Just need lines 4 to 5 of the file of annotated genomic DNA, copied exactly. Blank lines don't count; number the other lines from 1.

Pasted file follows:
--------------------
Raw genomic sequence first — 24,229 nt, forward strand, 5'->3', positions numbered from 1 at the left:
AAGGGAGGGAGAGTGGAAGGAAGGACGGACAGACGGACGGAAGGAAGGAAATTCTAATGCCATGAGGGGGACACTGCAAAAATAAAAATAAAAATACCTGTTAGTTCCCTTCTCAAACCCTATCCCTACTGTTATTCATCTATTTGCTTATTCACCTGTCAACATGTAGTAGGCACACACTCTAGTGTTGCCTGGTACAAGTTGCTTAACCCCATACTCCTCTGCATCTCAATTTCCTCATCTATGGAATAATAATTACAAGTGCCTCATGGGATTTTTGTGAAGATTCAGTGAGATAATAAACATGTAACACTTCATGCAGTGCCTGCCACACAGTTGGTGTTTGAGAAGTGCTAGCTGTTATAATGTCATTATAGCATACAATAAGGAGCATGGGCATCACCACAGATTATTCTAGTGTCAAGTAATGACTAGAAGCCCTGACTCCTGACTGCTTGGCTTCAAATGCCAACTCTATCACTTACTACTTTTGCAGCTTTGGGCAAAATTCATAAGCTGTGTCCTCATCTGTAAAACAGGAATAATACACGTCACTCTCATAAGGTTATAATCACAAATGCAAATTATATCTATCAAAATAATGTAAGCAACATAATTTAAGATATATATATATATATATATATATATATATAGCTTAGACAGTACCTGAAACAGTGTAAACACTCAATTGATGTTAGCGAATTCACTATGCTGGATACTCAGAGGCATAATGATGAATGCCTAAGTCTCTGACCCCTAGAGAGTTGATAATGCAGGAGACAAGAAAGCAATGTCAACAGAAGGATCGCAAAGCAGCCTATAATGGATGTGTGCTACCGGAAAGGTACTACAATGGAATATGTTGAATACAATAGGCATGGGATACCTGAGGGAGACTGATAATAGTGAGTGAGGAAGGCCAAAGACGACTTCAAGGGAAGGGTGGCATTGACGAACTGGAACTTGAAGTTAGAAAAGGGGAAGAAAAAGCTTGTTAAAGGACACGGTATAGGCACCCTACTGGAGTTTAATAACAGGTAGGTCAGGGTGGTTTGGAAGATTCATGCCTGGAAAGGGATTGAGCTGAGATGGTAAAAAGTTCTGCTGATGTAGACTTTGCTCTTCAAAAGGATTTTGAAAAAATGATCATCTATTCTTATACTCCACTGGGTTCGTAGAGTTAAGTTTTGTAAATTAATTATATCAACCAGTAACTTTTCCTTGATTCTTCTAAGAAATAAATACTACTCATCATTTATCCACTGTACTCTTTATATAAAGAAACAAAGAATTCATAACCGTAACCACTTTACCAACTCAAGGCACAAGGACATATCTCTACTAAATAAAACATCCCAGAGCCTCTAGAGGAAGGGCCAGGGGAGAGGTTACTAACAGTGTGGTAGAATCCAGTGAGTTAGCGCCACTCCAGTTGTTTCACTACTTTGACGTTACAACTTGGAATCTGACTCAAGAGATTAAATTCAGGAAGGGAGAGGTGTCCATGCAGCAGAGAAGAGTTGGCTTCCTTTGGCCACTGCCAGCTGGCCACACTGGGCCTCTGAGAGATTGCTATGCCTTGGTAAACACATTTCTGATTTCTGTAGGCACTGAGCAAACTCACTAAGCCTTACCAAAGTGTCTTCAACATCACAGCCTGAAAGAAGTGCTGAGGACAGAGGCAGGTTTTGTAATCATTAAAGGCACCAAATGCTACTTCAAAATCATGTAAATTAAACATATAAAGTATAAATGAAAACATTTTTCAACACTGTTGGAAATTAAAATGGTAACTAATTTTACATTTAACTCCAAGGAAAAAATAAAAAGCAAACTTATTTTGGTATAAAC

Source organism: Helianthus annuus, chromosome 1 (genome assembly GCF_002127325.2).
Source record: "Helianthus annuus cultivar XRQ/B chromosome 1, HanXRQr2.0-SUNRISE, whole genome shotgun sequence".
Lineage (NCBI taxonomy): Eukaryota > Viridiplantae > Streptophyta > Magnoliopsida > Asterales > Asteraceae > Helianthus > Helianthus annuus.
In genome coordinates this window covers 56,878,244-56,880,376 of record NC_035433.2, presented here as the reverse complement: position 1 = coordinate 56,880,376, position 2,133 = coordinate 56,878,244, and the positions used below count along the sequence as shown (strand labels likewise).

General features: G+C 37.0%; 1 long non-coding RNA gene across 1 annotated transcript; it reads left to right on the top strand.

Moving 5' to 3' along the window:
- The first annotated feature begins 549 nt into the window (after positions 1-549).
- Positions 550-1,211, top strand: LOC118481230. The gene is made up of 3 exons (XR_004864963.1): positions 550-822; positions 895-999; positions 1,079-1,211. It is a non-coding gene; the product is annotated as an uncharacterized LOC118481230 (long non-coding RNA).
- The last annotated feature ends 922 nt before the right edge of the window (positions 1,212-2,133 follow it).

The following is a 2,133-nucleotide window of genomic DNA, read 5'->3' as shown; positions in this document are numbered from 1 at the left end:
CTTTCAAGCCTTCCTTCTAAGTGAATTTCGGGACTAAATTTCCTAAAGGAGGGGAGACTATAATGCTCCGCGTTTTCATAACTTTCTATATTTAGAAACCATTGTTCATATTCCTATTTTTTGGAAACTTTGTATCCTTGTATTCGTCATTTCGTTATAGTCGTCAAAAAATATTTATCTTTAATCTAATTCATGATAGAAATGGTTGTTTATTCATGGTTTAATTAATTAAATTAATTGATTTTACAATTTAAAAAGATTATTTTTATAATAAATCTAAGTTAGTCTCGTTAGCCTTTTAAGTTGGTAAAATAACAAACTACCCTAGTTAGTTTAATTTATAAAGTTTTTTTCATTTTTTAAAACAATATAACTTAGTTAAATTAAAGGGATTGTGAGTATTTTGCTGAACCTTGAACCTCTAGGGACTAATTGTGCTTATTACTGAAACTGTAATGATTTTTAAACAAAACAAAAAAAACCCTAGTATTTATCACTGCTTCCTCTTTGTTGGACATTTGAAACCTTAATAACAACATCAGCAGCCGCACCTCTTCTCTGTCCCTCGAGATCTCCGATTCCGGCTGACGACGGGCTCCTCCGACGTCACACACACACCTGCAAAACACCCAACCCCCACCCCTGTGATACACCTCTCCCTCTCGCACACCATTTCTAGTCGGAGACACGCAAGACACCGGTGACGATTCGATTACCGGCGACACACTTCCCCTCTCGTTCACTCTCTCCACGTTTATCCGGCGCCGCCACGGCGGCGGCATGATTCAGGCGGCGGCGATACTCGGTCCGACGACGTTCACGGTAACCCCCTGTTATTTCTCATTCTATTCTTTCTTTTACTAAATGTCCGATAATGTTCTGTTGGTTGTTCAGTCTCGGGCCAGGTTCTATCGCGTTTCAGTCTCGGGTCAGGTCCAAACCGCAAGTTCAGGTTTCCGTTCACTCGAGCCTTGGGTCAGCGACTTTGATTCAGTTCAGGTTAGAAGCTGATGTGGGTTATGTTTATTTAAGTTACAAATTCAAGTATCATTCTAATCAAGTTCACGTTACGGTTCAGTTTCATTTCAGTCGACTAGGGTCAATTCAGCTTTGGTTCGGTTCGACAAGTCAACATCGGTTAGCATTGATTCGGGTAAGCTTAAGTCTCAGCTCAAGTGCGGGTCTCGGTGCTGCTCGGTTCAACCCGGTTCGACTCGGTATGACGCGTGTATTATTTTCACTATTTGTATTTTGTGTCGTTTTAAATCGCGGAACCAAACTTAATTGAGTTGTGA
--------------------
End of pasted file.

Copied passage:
Source record: "Helianthus annuus cultivar XRQ/B chromosome 1, HanXRQr2.0-SUNRISE, whole genome shotgun sequence".
Lineage (NCBI taxonomy): Eukaryota > Viridiplantae > Streptophyta > Magnoliopsida > Asterales > Asteraceae > Helianthus > Helianthus annuus.